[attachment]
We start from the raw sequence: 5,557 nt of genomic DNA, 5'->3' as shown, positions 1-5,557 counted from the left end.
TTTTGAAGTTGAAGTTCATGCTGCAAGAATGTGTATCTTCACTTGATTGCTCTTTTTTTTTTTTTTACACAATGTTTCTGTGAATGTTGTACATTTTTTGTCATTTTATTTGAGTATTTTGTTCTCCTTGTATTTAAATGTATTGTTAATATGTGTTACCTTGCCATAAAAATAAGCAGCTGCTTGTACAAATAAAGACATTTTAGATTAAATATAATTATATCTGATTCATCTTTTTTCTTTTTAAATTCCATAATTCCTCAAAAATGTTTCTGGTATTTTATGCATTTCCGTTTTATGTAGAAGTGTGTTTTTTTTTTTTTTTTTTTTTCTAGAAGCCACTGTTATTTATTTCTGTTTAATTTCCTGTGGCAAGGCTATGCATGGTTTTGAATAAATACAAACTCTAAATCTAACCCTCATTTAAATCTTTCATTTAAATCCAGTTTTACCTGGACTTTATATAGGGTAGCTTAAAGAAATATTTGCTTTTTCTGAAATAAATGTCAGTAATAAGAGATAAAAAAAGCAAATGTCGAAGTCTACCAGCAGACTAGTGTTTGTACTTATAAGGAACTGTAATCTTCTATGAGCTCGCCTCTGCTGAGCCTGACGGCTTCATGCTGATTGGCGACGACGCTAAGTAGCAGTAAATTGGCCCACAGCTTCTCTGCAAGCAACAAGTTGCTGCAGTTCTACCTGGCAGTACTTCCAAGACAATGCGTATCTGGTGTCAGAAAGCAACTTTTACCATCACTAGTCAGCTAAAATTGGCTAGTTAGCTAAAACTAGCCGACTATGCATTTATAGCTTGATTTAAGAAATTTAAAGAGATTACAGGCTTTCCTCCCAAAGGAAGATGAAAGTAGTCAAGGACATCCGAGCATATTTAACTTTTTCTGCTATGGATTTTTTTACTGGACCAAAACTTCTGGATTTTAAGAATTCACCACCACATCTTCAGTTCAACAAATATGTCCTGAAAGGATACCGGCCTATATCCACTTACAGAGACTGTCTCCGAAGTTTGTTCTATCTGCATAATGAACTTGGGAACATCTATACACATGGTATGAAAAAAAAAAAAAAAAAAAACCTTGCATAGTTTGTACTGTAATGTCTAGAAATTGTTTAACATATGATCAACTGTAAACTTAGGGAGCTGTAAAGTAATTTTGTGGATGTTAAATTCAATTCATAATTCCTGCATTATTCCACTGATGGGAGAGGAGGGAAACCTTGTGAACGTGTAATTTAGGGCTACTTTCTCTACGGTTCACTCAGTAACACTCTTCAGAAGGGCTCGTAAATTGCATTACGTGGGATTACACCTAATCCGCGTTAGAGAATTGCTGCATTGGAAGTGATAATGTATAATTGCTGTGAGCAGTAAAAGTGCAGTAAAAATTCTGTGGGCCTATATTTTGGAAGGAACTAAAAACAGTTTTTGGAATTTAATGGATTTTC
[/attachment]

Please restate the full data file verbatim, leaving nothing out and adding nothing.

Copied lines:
We start from the raw sequence: 5,557 nt of genomic DNA, 5'->3' as shown, positions 1-5,557 counted from the left end.
TTTTGAAGTTGAAGTTCATGCTGCAAGAATGTGTATCTTCACTTGATTGCTCTTTTTTTTTTTTTTACACAATGTTTCTGTGAATGTTGTACATTTTTTGTCATTTTATTTGAGTATTTTGTTCTCCTTGTATTTAAATGTATTGTTAATATGTGTTACCTTGCCATAAAAATAAGCAGCTGCTTGTACAAATAAAGACATTTTAGATTAAATATAATTATATCTGATTCATCTTTTTTCTTTTTAAATTCCATAATTCCTCAAAAATGTTTCTGGTATTTTATGCATTTCCGTTTTATGTAGAAGTGTGTTTTTTTTTTTTTTTTTTTTTCTAGAAGCCACTGTTATTTATTTCTGTTTAATTTCCTGTGGCAAGGCTATGCATGGTTTTGAATAAATACAAACTCTAAATCTAACCCTCATTTAAATCTTTCATTTAAATCCAGTTTTACCTGGACTTTATATAGGGTAGCTTAAAGAAATATTTGCTTTTTCTGAAATAAATGTCAGTAATAAGAGATAAAAAAAGCAAATGTCGAAGTCTACCAGCAGACTAGTGTTTGTACTTATAAGGAACTGTAATCTTCTATGAGCTCGCCTCTGCTGAGCCTGACGGCTTCATGCTGATTGGCGACGACGCTAAGTAGCAGTAAATTGGCCCACAGCTTCTCTGCAAGCAACAAGTTGCTGCAGTTCTACCTGGCAGTACTTCCAAGACAATGCGTATCTGGTGTCAGAAAGCAACTTTTACCATCACTAGTCAGCTAAAATTGGCTAGTTAGCTAAAACTAGCCGACTATGCATTTATAGCTTGATTTAAGAAATTTAAAGAGATTACAGGCTTTCCTCCCAAAGGAAGATGAAAGTAGTCAAGGACATCCGAGCATATTTAACTTTTTCTGCTATGGATTTTTTTACTGGACCAAAACTTCTGGATTTTAAGAATTCACCACCACATCTTCAGTTCAACAAATATGTCCTGAAAGGATACCGGCCTATATCCACTTACAGAGACTGTCTCCGAAGTTTGTTCTATCTGCATAATGAACTTGGGAACATCTATACACATGGTATGAAAAAAAAAAAAAAAAAAAACCTTGCATAGTTTGTACTGTAATGTCTAGAAATTGTTTAACATATGATCAACTGTAAACTTAGGGAGCTGTAAAGTAATTTTGTGGATGTTAAATTCAATTCATAATTCCTGCATTATTCCACTGATGGGAGAGGAGGGAAACCTTGTGAACGTGTAATTTAGGGCTACTTTCTCTACGGTTCACTCAGTAACACTCTTCAGAAGGGCTCGTAAATTGCATTACGTGGGATTACACCTAATCCGCGTTAGAGAATTGCTGCATTGGAAGTGATAATGTATAATTGCTGTGAGCAGTAAAAGTGCAGTAAAAATTCTGTGGGCCTATATTTTGGAAGGAACTAAAAACAGTTTTTGGAATTTAATGGATTTTC